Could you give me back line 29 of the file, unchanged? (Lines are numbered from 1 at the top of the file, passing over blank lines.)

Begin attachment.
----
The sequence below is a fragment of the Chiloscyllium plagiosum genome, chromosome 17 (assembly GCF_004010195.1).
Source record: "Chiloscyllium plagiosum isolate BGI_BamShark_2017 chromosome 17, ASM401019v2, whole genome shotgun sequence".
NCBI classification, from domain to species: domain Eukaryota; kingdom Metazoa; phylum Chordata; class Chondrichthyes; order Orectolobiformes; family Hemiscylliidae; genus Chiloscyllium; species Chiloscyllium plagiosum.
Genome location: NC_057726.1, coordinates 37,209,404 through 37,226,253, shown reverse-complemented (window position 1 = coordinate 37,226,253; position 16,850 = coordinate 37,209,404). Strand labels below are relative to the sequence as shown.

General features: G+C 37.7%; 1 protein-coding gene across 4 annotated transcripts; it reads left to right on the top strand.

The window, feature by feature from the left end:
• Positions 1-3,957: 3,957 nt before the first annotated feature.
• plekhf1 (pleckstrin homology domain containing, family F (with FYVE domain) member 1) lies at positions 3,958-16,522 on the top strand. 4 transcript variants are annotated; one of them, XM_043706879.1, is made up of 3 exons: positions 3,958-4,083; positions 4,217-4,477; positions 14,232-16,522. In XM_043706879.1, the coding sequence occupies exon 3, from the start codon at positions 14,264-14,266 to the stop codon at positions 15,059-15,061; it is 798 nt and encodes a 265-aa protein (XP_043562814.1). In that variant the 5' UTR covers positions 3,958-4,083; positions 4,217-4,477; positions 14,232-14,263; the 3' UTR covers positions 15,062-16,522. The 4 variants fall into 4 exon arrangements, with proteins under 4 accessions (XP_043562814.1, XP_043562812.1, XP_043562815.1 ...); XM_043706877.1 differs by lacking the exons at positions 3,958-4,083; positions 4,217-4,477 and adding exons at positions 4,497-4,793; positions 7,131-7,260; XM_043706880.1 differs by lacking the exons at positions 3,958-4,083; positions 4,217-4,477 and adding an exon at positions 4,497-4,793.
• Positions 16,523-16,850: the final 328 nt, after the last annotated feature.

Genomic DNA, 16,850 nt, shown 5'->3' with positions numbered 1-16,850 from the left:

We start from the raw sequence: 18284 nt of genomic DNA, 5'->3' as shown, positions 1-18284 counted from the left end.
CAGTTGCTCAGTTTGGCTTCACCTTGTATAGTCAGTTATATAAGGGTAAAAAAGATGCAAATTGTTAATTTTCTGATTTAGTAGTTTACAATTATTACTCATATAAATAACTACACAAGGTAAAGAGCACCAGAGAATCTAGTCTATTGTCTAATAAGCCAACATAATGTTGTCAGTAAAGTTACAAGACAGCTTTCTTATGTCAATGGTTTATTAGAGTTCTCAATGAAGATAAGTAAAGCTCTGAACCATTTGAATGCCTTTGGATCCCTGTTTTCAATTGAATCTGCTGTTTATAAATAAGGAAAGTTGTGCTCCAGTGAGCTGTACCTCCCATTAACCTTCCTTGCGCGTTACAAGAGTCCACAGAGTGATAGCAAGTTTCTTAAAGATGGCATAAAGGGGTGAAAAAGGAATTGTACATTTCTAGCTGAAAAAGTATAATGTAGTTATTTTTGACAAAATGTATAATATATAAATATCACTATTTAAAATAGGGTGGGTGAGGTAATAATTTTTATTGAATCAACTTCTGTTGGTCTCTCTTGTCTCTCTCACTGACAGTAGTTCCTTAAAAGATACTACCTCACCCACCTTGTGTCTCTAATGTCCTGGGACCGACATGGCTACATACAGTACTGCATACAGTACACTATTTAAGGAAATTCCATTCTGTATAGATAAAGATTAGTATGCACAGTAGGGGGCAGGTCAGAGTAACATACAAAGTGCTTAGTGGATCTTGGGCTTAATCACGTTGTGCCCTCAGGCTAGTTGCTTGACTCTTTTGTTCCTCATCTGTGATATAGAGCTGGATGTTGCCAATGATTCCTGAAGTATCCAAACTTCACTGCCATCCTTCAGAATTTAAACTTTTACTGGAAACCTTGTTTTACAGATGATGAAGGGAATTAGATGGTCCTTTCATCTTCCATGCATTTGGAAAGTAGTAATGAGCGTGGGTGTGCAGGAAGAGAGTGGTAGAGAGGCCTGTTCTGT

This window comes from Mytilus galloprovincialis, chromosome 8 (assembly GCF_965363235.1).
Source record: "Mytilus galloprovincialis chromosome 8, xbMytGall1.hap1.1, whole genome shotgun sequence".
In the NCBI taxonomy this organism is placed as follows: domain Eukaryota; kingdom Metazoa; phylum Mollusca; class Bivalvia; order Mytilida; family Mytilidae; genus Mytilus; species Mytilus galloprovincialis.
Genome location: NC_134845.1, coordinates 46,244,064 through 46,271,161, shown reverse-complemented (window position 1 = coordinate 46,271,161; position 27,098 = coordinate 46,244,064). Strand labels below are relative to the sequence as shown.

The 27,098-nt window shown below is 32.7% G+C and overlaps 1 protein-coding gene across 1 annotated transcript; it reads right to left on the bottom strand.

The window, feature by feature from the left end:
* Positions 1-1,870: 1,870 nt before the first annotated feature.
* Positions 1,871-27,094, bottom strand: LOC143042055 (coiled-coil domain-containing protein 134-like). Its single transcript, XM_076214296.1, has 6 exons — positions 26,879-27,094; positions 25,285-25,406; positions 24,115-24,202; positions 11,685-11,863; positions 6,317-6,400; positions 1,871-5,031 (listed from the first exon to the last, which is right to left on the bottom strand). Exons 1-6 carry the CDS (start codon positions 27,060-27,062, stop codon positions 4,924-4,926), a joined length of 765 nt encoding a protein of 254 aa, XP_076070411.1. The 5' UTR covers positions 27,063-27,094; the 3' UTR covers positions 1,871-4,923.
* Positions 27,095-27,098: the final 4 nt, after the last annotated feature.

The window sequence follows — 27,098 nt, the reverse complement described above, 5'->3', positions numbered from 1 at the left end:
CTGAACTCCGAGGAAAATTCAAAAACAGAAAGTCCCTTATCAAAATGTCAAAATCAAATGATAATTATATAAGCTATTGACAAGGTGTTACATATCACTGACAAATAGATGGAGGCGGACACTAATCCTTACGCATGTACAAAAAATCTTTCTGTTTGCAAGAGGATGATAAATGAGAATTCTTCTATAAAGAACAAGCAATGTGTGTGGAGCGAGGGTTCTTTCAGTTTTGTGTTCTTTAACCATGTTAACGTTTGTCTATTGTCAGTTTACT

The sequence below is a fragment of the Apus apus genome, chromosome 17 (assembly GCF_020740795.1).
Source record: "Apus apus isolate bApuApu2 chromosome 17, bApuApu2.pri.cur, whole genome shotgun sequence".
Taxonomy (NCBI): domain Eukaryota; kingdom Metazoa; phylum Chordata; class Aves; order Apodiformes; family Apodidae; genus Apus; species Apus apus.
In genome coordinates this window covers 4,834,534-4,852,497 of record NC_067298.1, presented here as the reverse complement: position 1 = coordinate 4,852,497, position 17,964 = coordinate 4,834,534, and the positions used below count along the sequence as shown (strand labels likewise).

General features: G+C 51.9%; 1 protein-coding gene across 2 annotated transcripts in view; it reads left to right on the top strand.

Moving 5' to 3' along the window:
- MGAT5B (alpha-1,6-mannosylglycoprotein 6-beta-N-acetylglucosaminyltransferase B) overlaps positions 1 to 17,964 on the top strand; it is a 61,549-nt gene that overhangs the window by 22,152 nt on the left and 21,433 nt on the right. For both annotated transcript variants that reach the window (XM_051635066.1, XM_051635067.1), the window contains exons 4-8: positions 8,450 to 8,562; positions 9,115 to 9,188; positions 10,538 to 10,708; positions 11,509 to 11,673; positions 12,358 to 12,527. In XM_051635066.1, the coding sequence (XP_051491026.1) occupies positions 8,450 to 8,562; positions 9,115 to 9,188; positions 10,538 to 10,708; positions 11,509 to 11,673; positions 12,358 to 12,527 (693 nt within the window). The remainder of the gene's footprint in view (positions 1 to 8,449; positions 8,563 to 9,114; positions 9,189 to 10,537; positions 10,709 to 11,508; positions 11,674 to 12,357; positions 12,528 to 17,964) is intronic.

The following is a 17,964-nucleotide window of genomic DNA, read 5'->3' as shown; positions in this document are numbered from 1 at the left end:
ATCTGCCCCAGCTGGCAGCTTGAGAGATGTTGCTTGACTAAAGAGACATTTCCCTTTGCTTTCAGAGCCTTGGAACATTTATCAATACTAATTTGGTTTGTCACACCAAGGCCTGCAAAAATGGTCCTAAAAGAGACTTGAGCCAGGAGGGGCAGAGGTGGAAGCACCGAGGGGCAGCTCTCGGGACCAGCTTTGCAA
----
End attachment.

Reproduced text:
Moving 5' to 3' along the window: